In addition, the Youth Leadership Institute at Intrepid is a yearlong, coed program for high school juniors that focuses on leadership, public speaking, service, and engaged citizenship. Activities include presenting information to museum visitors, visiting colleges in and around New York City, and participating in service projects like cleaning invasive species out of New York’s Van Cortlandt Park.
“Our mission promotes the appreciation of history, science, and service, and I think these programs may actually be the best example of those three things tied up together,” says Lynda Kennedy, vice president, education and evaluation. “But you have to take down all barriers. Internships have to be paid or we’ll lose the teens to typical, paid after-school jobs at McDonald’s or the Gap.”
Kennedy says the museum seeks out teens “who may not have the social capital to capture the best internships” by reaching out to schools, community centers, and other youth-serving organizations to publicize the programs and the application process.
Evolve as Necessary
The Smithsonian Latino Center’s Young Ambassadors Program fosters and supports the next generation of Latino leaders in the arts, sciences, and humanities. During the summer before beginning college, up to 24 participants from across the country attend Washington Week, an opportunity for leadership development and skill-building training, as well as visiting the Smithsonian’s Latino collections and interacting with Latino experts from different fields, such as an artist whose work hangs in the National Portrait Gallery and an astronaut who is the son of migrant workers.
“After our first Washington Week in 2006, we conducted a study and realized we needed to add an opportunity for students to implement the skills they learned during that week,” says Emily Key, education programs manager. Participants now follow Washington Week with a four-week internship at one of 17 museums across the US and Puerto Rico. “We want them to build change in their local communities,” Key says, “so they do internships in marketing, education, public programming, and community outreach where they are directly involved in community-facing activities.”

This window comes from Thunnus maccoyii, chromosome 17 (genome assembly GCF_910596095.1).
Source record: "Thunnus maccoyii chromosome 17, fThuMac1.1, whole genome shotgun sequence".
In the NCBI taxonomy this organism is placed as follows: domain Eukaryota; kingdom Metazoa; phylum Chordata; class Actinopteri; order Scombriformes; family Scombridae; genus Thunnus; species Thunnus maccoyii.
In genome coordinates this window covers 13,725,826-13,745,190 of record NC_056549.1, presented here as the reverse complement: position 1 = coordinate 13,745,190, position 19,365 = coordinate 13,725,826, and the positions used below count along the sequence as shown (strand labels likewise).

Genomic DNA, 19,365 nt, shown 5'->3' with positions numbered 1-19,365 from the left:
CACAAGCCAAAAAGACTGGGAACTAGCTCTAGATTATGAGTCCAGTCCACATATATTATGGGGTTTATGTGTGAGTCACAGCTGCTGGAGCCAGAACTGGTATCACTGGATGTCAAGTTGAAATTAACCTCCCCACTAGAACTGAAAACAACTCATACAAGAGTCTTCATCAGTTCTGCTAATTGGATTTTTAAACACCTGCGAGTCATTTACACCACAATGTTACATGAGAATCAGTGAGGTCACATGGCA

Further evaluation revealed that program alumni were interested in professional development and additional opportunities to connect with their communities. The program now offers alumni sessions on resumes, interviewing, taxes, and budgeting; an alumni blog; and community outreach events where alumni talk about college, goals, and opportunities.
Students Opposing Slavery (SOS) is a program at President Lincoln’s Cottage that grew out of a connection among four passionate high school students, Cottage staff, and individuals around the world who want to prevent human trafficking.
“The students’ goal was to use their voice to reach their peers and raise awareness about this issue, so we agreed to work with them,” says Callie Hawkins, associate director for programs at the Cottage. The programming includes an International Summit at which students gather at the Cottage to hear presentations from survivors, NGO representatives, law enforcement, relevant federal agency officials, and others.
“Everyone who works on this issue agrees that education is prevention,” Hawkins says. “The founders wanted it to be student-led and driven, so we give students the tools to start the clubs at their schools. . .and we also encourage them to do at least one project.” She is consistently impressed with these projects, which have included organizing school assemblies, film screenings, and art installations on the subject.
Keep It Fresh
The American Museum of Natural History has spent decades doing targeted programming for all ages. “For teens, it’s an identity-building moment and a time to develop a familiarity with the museum as a resource, to find out what interests them, and create a passion for science,” says Leah Golubchick, manager of middle and high school programs and institutes.
“For teens, it’s an identity-building moment and a time to develop a familiarity with the museum as a resource, to find out what interests them, and create a passion for science”
With feedback from the museum’s Youth Alumni Committees, Golubchick does a lot of programmatic experimentation. Based on the popularity of the SciCafes for an over-21 audience, she created the equally popular Teen SciCafe. This informal afternoon program consists of games, refreshments, social activities like a museum photo booth, and a scientist presentation and Q&A.
“We want [the teens] to be enthusiastic about natural science and the natural world,” says Golubchick. “When a conservation scientist recently spoke about black bear behavior and said she was a bear biologist, students said, ‘I didn’t even know that was something you could do!’ ”
A new five-month pilot program will teach 25 teens how the combination of data and technology leads to scientific discoveries. “Teens love any experience that gives them access to behind-the-scenes activities,” Golubchick says. “There is a lot of cutting-edge technology around scientific research, and [participants] will work with museum scientists and learn what is exciting about the future of this research.”
Dedicated teen programming benefits everyone involved. Teens receive valuable education, training, and guidance, while museums expand their reach to a new generation that develops a lifelong appreciation of what they offer. After all, the teenage years are a time of exploration; what better place to do that than in a museum?
Room to Rise: The Lasting Impact of Intensive Teen Programs in Art Museums
“The Mall Over the Museum,” Museum Magazine, September/October 2009